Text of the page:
Sarah was a woman who lived a long and complex life. Married to a half brother with an orphaned nephew (Lot) to bring up, she travelled extensively away from Ur of the Chaldees through Canaan to Egypt, then back, and seems to have live in Philistine territory and also in Beer Sheva and finally Hevron. She wanted a child but did not conceive until old age, and then she fought hard for that child (Isaac) to receive his inheritance. Twice she entered the harem of the ruling king in order to protect Abraham from death, and twice she was returned to him. She was clearly not a doormat however – It was Sarah who decided to bring God’s prophecy about by giving Hagar to Abraham in order for him to conceive a son. Sarah was the one who told Abraham then to remove that son Ishmael from proximity to their own child Isaac, and an unhappy Abraham, protesting to God, was told to obey her. Sarah was a woman fully in control of her own life and pretty controlling of others lives too. By the time of her death the only thing she did not seem to have, was a relationship to Isaac, possibly because in her destroying the relationship between the two half brothers, she also destroyed the trust between herself and her son.

      But her life was clearly full and fulfilled. While not perfect, she was a woman who contributed to her world extensively – one might also note here that when Abram and Sarai had their names changed in order to signify their new position in relation to God, Abram had the letter ‘hay’ added to his name to make it Abraham, and to add the letter used to describe God to his own name, whereas Sarai had the ‘yod’ in her name removed and a ‘hay’ returned. in effect a letter worth the numerical value of ten was removed, half was given to her husband and half to her (‘hay’ has the numerical value of five) – from which one might deduce that all the godliness that came into Abraham’s life came to him from Sarah, who had a surfeit.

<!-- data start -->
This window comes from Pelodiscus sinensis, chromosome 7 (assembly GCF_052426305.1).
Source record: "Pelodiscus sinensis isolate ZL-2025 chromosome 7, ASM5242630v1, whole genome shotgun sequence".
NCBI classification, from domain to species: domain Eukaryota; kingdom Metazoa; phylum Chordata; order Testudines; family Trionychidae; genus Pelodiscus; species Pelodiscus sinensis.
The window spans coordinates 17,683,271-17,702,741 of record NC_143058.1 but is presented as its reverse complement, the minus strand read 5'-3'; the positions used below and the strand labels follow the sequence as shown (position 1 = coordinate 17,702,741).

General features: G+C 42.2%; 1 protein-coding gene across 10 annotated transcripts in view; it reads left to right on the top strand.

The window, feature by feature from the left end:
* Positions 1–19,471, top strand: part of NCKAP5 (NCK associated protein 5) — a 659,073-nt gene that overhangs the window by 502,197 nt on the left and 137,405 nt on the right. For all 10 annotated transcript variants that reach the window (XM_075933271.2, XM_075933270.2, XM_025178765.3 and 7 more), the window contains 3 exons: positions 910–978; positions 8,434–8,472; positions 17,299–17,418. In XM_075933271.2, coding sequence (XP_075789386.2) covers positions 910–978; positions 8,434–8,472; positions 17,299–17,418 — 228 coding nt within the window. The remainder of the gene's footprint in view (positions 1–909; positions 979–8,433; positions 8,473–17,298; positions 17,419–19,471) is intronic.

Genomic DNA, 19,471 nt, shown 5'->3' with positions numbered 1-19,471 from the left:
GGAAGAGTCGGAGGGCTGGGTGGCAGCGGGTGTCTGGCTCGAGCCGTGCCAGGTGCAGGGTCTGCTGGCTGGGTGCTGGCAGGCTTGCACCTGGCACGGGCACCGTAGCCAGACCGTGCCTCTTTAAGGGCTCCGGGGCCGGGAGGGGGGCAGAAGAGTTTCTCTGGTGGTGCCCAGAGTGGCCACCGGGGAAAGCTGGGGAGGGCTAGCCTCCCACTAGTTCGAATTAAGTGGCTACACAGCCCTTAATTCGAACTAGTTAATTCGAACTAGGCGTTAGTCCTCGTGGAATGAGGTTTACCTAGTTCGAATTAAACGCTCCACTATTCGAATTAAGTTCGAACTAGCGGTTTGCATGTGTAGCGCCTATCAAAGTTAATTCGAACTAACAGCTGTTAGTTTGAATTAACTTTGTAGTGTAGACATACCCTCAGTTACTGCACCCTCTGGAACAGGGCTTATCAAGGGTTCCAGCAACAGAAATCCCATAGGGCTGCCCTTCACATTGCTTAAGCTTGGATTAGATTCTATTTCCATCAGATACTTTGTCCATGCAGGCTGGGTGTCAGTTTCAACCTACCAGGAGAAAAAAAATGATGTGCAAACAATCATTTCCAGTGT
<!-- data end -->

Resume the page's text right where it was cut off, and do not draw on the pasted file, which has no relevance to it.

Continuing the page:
Be that as it may, Sarah’s life was made up of a number of lives, and each of them had value and impact. Each of us too has a number of lives, as children, in different work or leisure roles, in different family constructions and so on. For some of us we go on and on, adding shorter and longer sections to the span of our time on earth, for others that span is cut short through illness or accident or war. But what is important is not the quantity of years we live, but the quality and richness of the experiences we have while we are living. Our lives are not to be measured and judged simply by length of time, but about how we live the years given to us. A shorter but well lived life is a triumph and a complete whole in itself.